The activity is simple. The students are sitting in pairs, one student facing the board and the other with his back to the board. Using the OHP, a picture of a popular dish is displayed. Now, the person seeing the picture has to describe it in as much detail as possible, talking about its ingredients and the way it is cooked and the other person has to guess the dish. Allow them two or three minutes and then display another picture for the other student to do the same. Below are some slides with the  dishes that I am going to use.

Some useful vocab they are likely to use

Nouns: pan, cinnamon, olives, tuna, blood sausage,

Verbs: to beat eggs, to fry, to boil, to add,  to stir with a spoon,to slice (apples)

Traditional Recipes from Asturias

.”Better late than never” or so they say.
This booklet with Traditional Recipes from Asturias was written with lots of love by my former students from the bilingual stream at IES Cesar Rodríguez and with great memories of these amazing students I fulfill my promise . I only hope you are still reading this blog, one year later!

I have used the highly recommendable tool issuu . Click to enlarge.

Word of the Day: to Lose Weight

Never have  I seen so many people around me trying to lose some weight . Spring must be the season when we realize there is no way we will be able to  hide our love handles (excess fat around the hips and buttocks, sometimes also called saddle bags– I imagine they are called  this way  when they are  big and ugly) .

Anyway, when it is not summertime and you’re not looking your best, you can always use this funny tool  to make you look thinner, even though you haven’t bothered to go on a diet to lose a bit of weight or go to the gym to sweat off your excess of baggage in the treadmill.

The tool I was telling you about is called slimpic.com and with only a few clicks, you can make yourself or someone in your pictures gain or lose weight (the point  here is losing weight, we don’t need to go to the Internet searching for tools to make us look uglier, do we?).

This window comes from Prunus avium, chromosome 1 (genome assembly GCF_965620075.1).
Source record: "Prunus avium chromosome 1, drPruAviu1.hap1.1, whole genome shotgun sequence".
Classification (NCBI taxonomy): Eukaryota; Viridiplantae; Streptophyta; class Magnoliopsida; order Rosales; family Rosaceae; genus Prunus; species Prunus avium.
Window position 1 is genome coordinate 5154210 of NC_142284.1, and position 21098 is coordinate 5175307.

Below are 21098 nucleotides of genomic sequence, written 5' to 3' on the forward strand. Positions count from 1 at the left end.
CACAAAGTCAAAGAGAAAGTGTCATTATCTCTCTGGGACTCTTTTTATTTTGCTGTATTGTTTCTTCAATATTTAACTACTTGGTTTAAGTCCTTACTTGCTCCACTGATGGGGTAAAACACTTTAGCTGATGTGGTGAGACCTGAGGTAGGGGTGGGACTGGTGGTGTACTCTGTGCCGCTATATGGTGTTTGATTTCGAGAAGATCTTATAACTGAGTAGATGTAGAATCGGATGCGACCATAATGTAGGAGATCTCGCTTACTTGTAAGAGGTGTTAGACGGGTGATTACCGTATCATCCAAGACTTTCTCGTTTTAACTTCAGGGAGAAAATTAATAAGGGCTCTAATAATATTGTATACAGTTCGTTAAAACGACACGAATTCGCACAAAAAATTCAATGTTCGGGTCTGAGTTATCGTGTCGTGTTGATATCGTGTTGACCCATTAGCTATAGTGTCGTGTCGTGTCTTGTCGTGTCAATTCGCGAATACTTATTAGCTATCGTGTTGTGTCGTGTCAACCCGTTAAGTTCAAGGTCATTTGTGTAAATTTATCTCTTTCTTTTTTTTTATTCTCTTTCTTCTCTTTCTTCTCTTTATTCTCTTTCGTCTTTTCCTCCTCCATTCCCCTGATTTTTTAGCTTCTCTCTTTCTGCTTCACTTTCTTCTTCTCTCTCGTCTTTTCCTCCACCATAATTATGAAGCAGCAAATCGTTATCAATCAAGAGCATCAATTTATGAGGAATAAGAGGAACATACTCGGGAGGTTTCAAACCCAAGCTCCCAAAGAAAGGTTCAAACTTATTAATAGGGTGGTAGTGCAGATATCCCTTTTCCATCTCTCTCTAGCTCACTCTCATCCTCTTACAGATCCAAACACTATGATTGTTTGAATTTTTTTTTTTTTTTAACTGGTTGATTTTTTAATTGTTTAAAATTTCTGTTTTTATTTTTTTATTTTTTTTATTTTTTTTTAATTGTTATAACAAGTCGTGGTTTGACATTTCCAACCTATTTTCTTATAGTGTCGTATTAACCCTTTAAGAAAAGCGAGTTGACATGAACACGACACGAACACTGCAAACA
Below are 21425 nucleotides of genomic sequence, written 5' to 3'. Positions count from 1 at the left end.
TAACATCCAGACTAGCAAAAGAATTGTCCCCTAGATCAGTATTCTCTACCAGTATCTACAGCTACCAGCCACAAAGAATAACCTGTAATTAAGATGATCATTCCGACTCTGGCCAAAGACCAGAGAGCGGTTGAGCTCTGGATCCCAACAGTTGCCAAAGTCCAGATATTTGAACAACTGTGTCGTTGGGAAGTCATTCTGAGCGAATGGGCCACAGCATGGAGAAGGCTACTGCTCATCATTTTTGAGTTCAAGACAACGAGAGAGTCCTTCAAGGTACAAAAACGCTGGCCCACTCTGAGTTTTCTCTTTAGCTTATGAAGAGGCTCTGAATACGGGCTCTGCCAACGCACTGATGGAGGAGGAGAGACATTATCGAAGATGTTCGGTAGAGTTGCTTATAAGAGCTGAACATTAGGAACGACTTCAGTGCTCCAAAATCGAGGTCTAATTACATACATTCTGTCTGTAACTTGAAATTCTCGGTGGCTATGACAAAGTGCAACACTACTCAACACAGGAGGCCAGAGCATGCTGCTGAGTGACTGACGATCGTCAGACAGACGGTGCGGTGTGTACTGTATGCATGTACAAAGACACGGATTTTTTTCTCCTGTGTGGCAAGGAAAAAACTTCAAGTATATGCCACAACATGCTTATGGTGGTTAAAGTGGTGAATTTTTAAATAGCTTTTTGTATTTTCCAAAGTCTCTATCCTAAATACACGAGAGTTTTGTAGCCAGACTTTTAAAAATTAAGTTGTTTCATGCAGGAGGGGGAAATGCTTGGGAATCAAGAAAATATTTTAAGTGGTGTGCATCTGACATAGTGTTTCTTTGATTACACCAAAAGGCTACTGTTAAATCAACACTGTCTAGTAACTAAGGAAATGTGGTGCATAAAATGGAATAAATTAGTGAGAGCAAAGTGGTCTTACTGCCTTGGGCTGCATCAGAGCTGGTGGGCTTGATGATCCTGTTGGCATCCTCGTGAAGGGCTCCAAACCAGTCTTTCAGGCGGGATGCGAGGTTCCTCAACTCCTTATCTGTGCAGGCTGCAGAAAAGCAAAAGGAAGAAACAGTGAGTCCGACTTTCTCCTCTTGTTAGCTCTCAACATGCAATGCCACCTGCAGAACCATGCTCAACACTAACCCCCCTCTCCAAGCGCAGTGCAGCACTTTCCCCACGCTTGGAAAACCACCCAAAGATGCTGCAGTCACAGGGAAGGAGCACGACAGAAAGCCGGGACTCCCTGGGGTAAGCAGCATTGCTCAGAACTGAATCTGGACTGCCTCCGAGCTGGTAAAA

Me, before and with 10kgs less! if only it were so easy!

Good table manners help dieting

If only I had known first I’d have paid more attention to my mother when she persistently tried to teach me and my siblings good table manners, but when you are a child you can’t see the point of not getting a bit of fun out of flinging crusts of bread, making a mashed potato snowman or getting my brother and sisters’ hair red with tomato sauce (my mother would have never allowed ketchup to enter her kitchen).  

My mother was educated in a nun’s school. It was a time when subjects such as Maths or Languages were not as important as knowing how to knit or embroider. In a way it wasn’t as different as the education received by the female characters depicted in “Jane Eyre” by Charlote Brontë or in “Pride and Prejudice”  by my very much admired Jane Austen.

One of the things my mother was taught was good table manners and since me and my siblings were very young we were insistently reminded of  things such as keeping elbows off the table, eating small bites, sitting straight, placing the napkin on our laps and …. a long etc I’m not going to bore you to death with.
What I didn’t know and have just found out is that good table manners can help you lose weight so as I’m a bit on the plumpish side my mother might not have taught me so well.
That’s why I have paid careful attention to this video where Jill, Duchess of Hamilton, an Australian and an etiquette expert, explains how good table manners can help you lose weight.
Watch the video here and do the activity

If you are interested in this theme, Click here to see a whole lesson plan I have prepared for my pre-intermediate students on Restaurants and Food.

Related Posts:

What’s a “veggie”?

…a pescatarian